1722 – 1791
1741 – 1816
Relationship to Fawn: 6th great grandparents
Many non-Gaelic personal names made their way even into Gaelic-speaking families, one of those being Walter. Watson, Wat, Watt, Watts MacWattie, Macouat and MacWatson are all derived from Walter, a fact I was surprised by when I discovered it while looking at this Watt line some months back. Our Watt family line comes out of the Carbeth branch of Clan Buchanan in Stirlingshire and western Perthshire.
Where they settled – The Fourth Creek area in North Carolina – has come up several times in these essays. The Millegans, Sloans, Mordahs, and Wassons were all Fourth Creek families related to us and introduced in other essays. There may well be others I have not yet researched. Their names intersect frequently in church records and legal documents. As such the Fourth Creek area is one of the cradles of our modern family.
There seemed to be some inconsistency as to spelling regarding this family name. Some spelled it “Watt,” others “Watts.” Some researchers use “Watt” and others “Watts” for the same family members. It’s possible that William himself spelled it differently at different stages of his life. However, William spelled it “Watts” when he signed his will, and his tombstone reads “Watts.” The indexes I have seen for births in Scotland all spell it “Watt.” So, here I spell it “Watts” for William, both forms for his descendants based on the overriding preference of other researchers, and “Watt” for his father and grandfather.
The information I am using in this essay is derived from material of Watt family researchers basing their work on:
1. Descendants of Watts by Van Buren, D.; compiler. This is an unpublished genealogy of the Watt family of Iredell Co., NC.
2. Heritage of Iredell County, by the Genealogical Society of Iredell County (North Carolina) c 1980, c2000, p. 537, Items 664-665
In addition, I draw from the article “Barcelonia” Neckerchiefs, Teaware, and China Plates: Kinship, Status and the Division of Fourth Creek Church,” by Joshua Lee McKaughan (Journal of Backcountry Studies ), noting where I am employing this article.
The Watts family arrived in the American Colonies at York, Virginia in 1716. Williams Watts’ father and mother, Alexander Watt and Janet Mitchell, and William’s grandfather, also Alexander Watt, were the immigrant ancestors. I do not know if the elder Alexander’s wife, Elizabeth Sword, accompanied him or if she died prior to their emigration. I do not know where in Scotland they were living before emigrating, and some researchers believe they first went to Ireland briefly. William’s father was born in Duddingston, Midlothian, Scotland. However, the family was from Stirlingshire, and, as mentioned earlier, go back many generations in that area where prior to the 17th century the family had the surname Buchanan, being descended from the Buchanans of Carbeth. Elizabeth Sword was a Galbraith on her mother’s side.
Putting Down Roots in Fourth Creek
A land warrant in Anson County was issued by Lord Granville’s agents on 18 February 1750 to survey for William Watts 640 acres of land on the south branch of Fourth Creek joining John McColloh’s survey and crossing Sherrill’s Path. This makes William Watts one of the early settlers near Statesville. The location of this survey and later a grant from Lord Granville was at the intersection of present Highway I-40 and North Carolina Highway 115.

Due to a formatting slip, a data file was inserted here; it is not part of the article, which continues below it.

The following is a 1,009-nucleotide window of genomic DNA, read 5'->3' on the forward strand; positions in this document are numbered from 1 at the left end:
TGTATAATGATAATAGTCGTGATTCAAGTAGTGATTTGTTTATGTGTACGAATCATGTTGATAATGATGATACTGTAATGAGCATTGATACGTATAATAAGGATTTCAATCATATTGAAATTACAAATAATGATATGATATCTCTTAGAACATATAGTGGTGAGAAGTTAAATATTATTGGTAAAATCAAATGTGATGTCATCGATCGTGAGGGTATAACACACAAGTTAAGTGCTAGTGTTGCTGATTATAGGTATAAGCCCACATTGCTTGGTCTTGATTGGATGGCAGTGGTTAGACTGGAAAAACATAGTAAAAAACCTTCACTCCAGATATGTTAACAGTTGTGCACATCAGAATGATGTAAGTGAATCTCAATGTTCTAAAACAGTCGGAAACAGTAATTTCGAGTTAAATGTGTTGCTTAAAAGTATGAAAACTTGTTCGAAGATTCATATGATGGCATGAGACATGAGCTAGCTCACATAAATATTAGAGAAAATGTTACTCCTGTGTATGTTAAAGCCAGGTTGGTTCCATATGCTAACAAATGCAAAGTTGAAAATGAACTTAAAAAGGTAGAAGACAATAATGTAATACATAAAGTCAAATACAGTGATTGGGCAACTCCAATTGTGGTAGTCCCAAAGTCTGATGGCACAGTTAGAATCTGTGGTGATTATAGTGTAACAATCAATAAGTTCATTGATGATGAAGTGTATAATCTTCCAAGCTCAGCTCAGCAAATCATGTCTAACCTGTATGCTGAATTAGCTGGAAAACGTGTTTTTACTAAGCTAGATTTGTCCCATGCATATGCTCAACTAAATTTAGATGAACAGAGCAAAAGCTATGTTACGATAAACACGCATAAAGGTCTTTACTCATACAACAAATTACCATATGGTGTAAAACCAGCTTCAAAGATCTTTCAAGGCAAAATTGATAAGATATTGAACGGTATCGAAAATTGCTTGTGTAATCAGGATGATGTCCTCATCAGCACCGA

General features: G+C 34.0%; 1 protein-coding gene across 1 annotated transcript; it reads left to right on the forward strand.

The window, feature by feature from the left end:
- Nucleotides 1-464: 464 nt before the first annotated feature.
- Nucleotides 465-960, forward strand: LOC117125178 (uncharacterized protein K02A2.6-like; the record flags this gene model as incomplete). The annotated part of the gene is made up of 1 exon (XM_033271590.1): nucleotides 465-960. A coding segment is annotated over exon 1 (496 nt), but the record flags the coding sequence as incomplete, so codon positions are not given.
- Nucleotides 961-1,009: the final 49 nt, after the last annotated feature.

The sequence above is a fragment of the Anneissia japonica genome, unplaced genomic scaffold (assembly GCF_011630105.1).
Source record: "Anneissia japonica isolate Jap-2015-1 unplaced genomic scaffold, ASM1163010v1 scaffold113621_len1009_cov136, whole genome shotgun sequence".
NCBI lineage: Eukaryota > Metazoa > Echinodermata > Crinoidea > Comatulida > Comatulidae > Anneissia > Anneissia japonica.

William Watts arrived from either Donegal or Derry Township, Lancaster County, Pennsylvania probably in late 1749 with the family of his first wife, Jean Allison. We are descended from his second wife, Jane Reid. It appears William Watts chose to settle on Sherrill’s Path, the only route of travel at that time in the present Iredell County near Statesville. This decision worked out well for William. By 1778 he was one of the more prosperous farmers still associated with the original Fourth Creek Presbyterian church. William Watts’ land holdings of Lord Granville and subsequent state grants resulted in his ownership of 800 acres, the southern boundary being the present Hartness Road and Race Street in Statesville. The Rowan County 1778 Tax list shows him owning an estate valued at £3,535. His home is shown on the William Sharpe Map.
In addition, his proximity to the road opened opportunities for the Watts family to play roles beyond farming. Several snippets of information on record about William Watts provide insights into his life:
- On 24 March 1754, William Watts had his brand recorded for his livestock. Over time, he served as tax collector, overseer of roads, and numerous times was on jury duty in Rowan County. An “overseer of roads” was responsible for the construction and maintenance of roads within his assigned district. Although the position of road overseer contained less stature than that held by road jurymen, who determined placement of roads, it provided the individual with increased respect among his neighbors.
- William Watts became the third Constable in Captain Allison’s District after Rowan County was formed in 1753. He was appointed on 17 April 1755.
- This area was frontier territory at the time. Fort Dobbs was built in 1756 to protect the settlers. The fort was near Sherrill’s Path and William Watts lived nearer to the fort than any other settler. Some researchers conjecture that he probably furnished oxen and helped construct Fort Dobbs.
- The Rowan Court Minutes show William Watt (spelling used in the minutes) had two horses stolen by the Cherokee during an attack on Fort Dobbs in February of 1760.
William Watts had a family of five children by Jean, his first wife. Jean’s brother Thomas, was the first constable in the area. It was probably William’s relationship by marriage to the Allisons that allowed him to become a constable as the population and areas of settlement expanded and more constables were required.